Reason and common sense should tell us that it does not refer to Communion in the narrower sense of "the Holy Eucharist." What would it mean to charge a Bishop of this Church with "abandonment" of the Holy Eucharist---that he had left the service during the Prayer of Consecration because of a pressing need elsewhere? Since the punishment for violation of this Canon is deposition from episcopal office, such an interpretation would be, I hope you would agree, on purely rational grounds, out of proportion to the offense.
All right, then, it would appear that the Canon must be referring to "Communion" in the wider and more abstract sense of the word. Before we delve into its specifics to see whether our first intuition is borne out, perhaps we could invoke an additional and very traditional line of exegetical inquiry, and ask: "What was the occasion of this Canon being written, i.e., adopted in the first place as a Canon of the Church?
You will find the answer to that question at this post. It was adopted for the first time in 1853, and was occasioned by the abdication of his see by the Rt. Rev. Levi Silliman Ives of the Diocese of North Carolina in order to join the ranks of the Roman Catholic Church. So this confirms our intuition. Bishop Ives did not just abandon the service of Holy Eucharist, but he abandoned this Church, or rather its predecessor, to go elsewhere in Christendom.
But where in Christendom? The Roman Catholic Church. Was "this Church" in "Communion" with the Roman Catholic Church? Not at any time since the Elizabethan Settlement. So now we begin to get a glimmer of what this Canon must be about. Let us now turn to the Canon's definition of just what constitutes "abandonment of the Communion of this Church." As originally enacted in 1853, it read:
In all cases where a Bishop, Presbyter, or Deacon of this Church . . . has abandoned her Communion or shall hereafter abandon it, either by an open renunciation of the Doctrines, Discipline and Worship of this Church, or by a formal admission into any religious body not in Communion with the same: such Bishop, Presbyter, or Deacon shall be held, ipso facto, as deposed to all intents and purposes . . . .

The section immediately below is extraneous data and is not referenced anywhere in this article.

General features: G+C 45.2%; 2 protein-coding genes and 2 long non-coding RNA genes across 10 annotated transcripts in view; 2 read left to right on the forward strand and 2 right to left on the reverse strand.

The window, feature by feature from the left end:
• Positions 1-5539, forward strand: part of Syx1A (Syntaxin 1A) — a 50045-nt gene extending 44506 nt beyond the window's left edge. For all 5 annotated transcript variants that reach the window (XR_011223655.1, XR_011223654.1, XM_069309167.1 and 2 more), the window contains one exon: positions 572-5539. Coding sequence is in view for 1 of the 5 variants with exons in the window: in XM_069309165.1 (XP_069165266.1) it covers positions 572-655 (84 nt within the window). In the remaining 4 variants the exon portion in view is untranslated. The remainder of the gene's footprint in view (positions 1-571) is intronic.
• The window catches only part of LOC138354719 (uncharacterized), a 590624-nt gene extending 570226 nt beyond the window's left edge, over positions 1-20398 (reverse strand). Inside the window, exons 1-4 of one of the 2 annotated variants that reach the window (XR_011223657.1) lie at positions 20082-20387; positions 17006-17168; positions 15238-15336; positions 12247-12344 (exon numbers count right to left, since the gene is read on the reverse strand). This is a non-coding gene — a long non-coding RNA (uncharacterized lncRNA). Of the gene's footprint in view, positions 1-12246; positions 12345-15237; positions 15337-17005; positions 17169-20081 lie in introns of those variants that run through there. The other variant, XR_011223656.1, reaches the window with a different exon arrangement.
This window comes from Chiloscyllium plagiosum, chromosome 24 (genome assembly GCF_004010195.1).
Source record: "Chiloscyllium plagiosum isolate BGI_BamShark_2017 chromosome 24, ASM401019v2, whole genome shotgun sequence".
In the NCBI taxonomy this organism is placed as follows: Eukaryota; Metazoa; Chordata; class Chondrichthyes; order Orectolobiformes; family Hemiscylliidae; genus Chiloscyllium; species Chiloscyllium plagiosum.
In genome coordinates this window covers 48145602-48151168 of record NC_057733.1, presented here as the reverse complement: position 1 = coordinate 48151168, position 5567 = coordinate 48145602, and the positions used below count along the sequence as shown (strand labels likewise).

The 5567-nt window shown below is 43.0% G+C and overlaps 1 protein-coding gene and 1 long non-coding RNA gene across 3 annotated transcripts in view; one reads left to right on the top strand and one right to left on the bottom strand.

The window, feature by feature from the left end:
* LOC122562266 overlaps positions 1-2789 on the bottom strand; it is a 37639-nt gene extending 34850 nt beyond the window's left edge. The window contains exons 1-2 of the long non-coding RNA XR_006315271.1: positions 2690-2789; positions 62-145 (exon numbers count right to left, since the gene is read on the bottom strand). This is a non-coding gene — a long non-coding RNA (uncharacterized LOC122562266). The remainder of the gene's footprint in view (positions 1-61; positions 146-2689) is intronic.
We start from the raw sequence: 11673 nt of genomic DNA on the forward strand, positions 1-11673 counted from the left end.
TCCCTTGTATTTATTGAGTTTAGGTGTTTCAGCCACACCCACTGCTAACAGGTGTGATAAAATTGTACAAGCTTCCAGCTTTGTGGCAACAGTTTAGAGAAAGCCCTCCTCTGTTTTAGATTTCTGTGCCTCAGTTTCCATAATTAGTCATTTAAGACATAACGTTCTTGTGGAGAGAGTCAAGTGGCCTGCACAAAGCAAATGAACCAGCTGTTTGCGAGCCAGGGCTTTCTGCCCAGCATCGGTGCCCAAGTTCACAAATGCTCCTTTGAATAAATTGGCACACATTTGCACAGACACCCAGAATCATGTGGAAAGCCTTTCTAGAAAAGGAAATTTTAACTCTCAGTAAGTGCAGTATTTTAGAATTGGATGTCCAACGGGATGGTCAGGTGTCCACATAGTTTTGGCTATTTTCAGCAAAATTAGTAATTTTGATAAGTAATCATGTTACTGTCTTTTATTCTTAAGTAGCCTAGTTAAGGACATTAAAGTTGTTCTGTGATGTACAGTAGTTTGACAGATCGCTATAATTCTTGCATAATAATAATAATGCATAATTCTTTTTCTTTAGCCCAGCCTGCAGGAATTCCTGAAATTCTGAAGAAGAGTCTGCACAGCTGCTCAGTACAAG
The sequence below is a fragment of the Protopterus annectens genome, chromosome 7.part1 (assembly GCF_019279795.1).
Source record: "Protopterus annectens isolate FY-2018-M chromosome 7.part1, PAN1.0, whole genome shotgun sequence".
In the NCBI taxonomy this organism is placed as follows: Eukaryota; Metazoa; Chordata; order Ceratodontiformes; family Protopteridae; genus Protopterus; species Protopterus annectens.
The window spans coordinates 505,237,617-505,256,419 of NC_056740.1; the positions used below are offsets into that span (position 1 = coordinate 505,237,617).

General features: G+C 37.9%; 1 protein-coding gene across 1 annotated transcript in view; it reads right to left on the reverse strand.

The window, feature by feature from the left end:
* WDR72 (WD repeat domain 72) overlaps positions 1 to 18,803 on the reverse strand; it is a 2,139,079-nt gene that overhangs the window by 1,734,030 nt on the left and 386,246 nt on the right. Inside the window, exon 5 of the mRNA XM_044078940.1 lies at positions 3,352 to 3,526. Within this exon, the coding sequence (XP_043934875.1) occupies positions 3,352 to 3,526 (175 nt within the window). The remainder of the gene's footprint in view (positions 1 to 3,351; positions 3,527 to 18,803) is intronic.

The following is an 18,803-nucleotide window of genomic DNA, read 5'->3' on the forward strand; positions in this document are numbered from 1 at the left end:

This is pretty clear, is it not? Starting with its adoption in 1853, "abandonment of the Communion of this Church" was defined as "an open renunciation of the Doctrines, Discipline and Worship of this Church, or by a formal admission into any religious body not in Communion with the same . . ." (italics added).
So we come to our first exegetical conclusion: since Bishop Ives was charged with "abandonment" under this version of the Canon, for joining the Roman Catholic Church, and since the latter Church was not "in Communion" with the predecessor of The Episcopal Church at the time, the sense of the word "Communion" as used in the Canon when it was first adopted must have to do with the relationship of The Episcopal Church with those churches with whom it did consider itself "in Communion" at the time.
And notice, please, how the two parts of the 1853 definition of "abandonment" were complementary. For to join a church that was not "in Communion" with this Church was to become subject to some other church's "Doctrine, Discipline and Worship", and so was at the same time a renunciation of the "Doctrine, Discipline and Worship" of this Church.